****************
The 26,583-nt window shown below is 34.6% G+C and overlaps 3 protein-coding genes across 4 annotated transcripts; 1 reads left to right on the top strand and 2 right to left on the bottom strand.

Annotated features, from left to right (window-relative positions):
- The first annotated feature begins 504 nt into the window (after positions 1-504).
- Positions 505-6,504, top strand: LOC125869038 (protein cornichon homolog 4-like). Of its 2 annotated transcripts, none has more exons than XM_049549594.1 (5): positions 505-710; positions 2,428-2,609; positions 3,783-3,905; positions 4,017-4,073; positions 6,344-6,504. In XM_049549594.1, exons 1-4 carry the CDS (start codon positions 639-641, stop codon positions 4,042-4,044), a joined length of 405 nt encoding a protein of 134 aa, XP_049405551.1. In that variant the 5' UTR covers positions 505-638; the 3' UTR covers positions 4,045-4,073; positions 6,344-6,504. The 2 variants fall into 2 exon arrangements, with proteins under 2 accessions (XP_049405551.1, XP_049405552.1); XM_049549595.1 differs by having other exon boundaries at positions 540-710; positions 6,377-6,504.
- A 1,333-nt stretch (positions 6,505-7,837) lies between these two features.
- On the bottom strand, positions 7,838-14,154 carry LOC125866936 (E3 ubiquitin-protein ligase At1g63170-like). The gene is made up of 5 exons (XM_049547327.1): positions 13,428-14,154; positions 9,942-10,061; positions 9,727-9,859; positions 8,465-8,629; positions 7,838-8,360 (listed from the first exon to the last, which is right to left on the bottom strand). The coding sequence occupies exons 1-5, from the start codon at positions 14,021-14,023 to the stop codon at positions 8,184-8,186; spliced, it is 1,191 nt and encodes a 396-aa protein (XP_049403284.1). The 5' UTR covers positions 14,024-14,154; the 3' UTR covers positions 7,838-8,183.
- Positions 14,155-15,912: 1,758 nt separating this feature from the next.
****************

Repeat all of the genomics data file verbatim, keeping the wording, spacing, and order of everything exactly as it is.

The 26,583-nt window shown below is 34.6% G+C and overlaps 3 protein-coding genes across 4 annotated transcripts; 1 reads left to right on the top strand and 2 right to left on the bottom strand.

Annotated features, from left to right (window-relative positions):
- The first annotated feature begins 504 nt into the window (after positions 1-504).
- Positions 505-6,504, top strand: LOC125869038 (protein cornichon homolog 4-like). Of its 2 annotated transcripts, none has more exons than XM_049549594.1 (5): positions 505-710; positions 2,428-2,609; positions 3,783-3,905; positions 4,017-4,073; positions 6,344-6,504. In XM_049549594.1, exons 1-4 carry the CDS (start codon positions 639-641, stop codon positions 4,042-4,044), a joined length of 405 nt encoding a protein of 134 aa, XP_049405551.1. In that variant the 5' UTR covers positions 505-638; the 3' UTR covers positions 4,045-4,073; positions 6,344-6,504. The 2 variants fall into 2 exon arrangements, with proteins under 2 accessions (XP_049405551.1, XP_049405552.1); XM_049549595.1 differs by having other exon boundaries at positions 540-710; positions 6,377-6,504.
- A 1,333-nt stretch (positions 6,505-7,837) lies between these two features.
- On the bottom strand, positions 7,838-14,154 carry LOC125866936 (E3 ubiquitin-protein ligase At1g63170-like). The gene is made up of 5 exons (XM_049547327.1): positions 13,428-14,154; positions 9,942-10,061; positions 9,727-9,859; positions 8,465-8,629; positions 7,838-8,360 (listed from the first exon to the last, which is right to left on the bottom strand). The coding sequence occupies exons 1-5, from the start codon at positions 14,021-14,023 to the stop codon at positions 8,184-8,186; spliced, it is 1,191 nt and encodes a 396-aa protein (XP_049403284.1). The 5' UTR covers positions 14,024-14,154; the 3' UTR covers positions 7,838-8,183.
- Positions 14,155-15,912: 1,758 nt separating this feature from the next.